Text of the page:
1. For local conda, make sure that you have susccessfully run automl_setup first.
  2. Check that the subscription_id is correct. You can find the subscription_id in the Azure Portal by selecting All Service and then Subscriptions. The characters "<" and ">" should not be included in the subscription_id value. For example, subscription_id = "12345678-90ab-1234-5678-1234567890abcd" has the valid format.
  3. Check that you have Contributor or Owner access to the Subscription.
  4. Check that the region is one of the supported regions: eastus2, eastus, westcentralus, southeastasia, westeurope, australiaeast, westus2, southcentralus
  5. Check that you have access to the region using the Azure Portal.

workspace.from_config fails

If the call ws = Workspace.from_config() fails:

  1. Make sure that you have run the configuration.ipynb notebook successfully.
  2. If you are running a notebook from a folder that is not under the folder where you ran configuration.ipynb, copy the folder aml_config and the file config.json that it contains to the new folder. Workspace.from_config reads the config.json for the notebook folder or it parent folder.
  3. If you are switching to a new subscription, resource group, workspace or region, make sure that you run the configuration.ipynb notebook again. Changing config.json directly will only work if the workspace already exists in the specified resource group under the specified subscription.
  4. If you want to change the region, please change the workspace, resource group or subscription. Workspace.create will not create or update a workspace if it already exists, even if the region specified is different.

Sample notebook fails

If a sample notebook fails with an error that property, method or library does not exist:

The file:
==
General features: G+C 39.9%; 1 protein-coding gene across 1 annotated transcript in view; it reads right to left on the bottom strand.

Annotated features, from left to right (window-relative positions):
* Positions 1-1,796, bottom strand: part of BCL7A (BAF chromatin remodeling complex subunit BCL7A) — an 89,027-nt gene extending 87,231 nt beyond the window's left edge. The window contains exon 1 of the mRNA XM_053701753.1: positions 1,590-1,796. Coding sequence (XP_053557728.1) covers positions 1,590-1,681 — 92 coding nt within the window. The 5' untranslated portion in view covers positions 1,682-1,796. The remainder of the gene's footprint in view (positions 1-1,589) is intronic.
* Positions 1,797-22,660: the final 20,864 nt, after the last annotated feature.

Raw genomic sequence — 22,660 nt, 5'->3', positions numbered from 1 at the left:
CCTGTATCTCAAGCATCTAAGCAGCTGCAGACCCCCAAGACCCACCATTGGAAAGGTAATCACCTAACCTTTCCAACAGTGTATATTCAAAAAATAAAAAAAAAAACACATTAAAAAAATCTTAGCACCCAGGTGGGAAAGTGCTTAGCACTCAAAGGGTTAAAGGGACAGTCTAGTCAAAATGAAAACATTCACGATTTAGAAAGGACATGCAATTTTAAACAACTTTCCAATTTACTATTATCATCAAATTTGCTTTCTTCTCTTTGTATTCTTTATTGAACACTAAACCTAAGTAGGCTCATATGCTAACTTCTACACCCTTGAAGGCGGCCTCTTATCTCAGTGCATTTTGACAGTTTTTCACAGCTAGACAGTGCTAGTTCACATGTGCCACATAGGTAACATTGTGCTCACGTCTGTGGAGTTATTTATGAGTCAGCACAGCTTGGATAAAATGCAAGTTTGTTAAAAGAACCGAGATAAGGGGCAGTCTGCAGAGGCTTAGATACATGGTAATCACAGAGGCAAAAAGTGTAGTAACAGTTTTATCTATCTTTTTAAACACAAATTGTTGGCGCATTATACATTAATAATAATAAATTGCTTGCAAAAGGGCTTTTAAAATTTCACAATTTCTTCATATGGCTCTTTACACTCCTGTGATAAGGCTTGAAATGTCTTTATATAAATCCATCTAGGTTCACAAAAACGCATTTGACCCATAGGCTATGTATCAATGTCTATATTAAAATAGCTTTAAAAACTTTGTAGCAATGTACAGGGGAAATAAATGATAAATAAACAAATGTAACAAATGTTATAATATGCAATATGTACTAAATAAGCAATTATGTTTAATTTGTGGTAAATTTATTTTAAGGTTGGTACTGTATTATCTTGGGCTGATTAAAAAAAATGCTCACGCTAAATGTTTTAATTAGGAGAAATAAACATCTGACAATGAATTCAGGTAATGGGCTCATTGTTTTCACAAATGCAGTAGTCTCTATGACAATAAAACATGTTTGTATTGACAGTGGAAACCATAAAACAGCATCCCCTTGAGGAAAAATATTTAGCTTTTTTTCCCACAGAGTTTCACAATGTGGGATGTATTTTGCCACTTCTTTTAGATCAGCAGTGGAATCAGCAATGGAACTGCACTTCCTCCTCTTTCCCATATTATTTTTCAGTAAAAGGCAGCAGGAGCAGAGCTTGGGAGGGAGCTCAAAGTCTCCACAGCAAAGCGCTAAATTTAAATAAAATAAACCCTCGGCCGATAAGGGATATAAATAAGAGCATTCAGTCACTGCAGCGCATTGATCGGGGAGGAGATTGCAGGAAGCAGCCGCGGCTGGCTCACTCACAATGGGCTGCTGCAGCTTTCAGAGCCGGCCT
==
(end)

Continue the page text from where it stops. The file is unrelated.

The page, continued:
1. Check that you have selected correct kernel in jupyter notebook. The kernel is displayed in the top right of the notebook page. It can be changed using the Kernel | Change Kernel menu option. For Azure Notebooks, it should be Python 3.6. For local conda environments, it should be the conda envioronment name that you specified in automl_setup. The default is azure_automl. Note that the kernel is saved as part of the notebook. So, if you switch to a new conda environment, you will have to select the new kernel in the notebook.
  2. Check that the notebook is for the SDK version that you are using. You can check the SDK version by executing azureml.core.VERSION in a jupyter notebook cell. You can download previous version of the sample notebooks from GitHub by clicking the Branch button, selecting the Tags tab and then selecting the version.

Numpy import fails on Windows

Some Windows environments see an error loading numpy with the latest Python version 3.6.8. If you see this issue, try with Python version 3.6.7.

Numpy import fails

Check the tensorflow version in the automated ml conda environment. Supported versions are < 1.13. Uninstall tensorflow from the environment if version is >= 1.13 You may check the version of tensorflow and uninstall as follows

  1. start a command shell, activate conda environment where automated ml packages are installed
  2. enter pip freeze and look for tensorflow , if found, the version listed should be < 1.13
  3. If the listed version is a not a supported version, pip uninstall tensorflow in the command shell and enter y for confirmation.

Remote run: DsvmCompute.create fails

There are several reasons why the DsvmCompute.create can fail. The reason is usually in the error message but you have to look at the end of the error message for the detailed reason. Some common reasons are: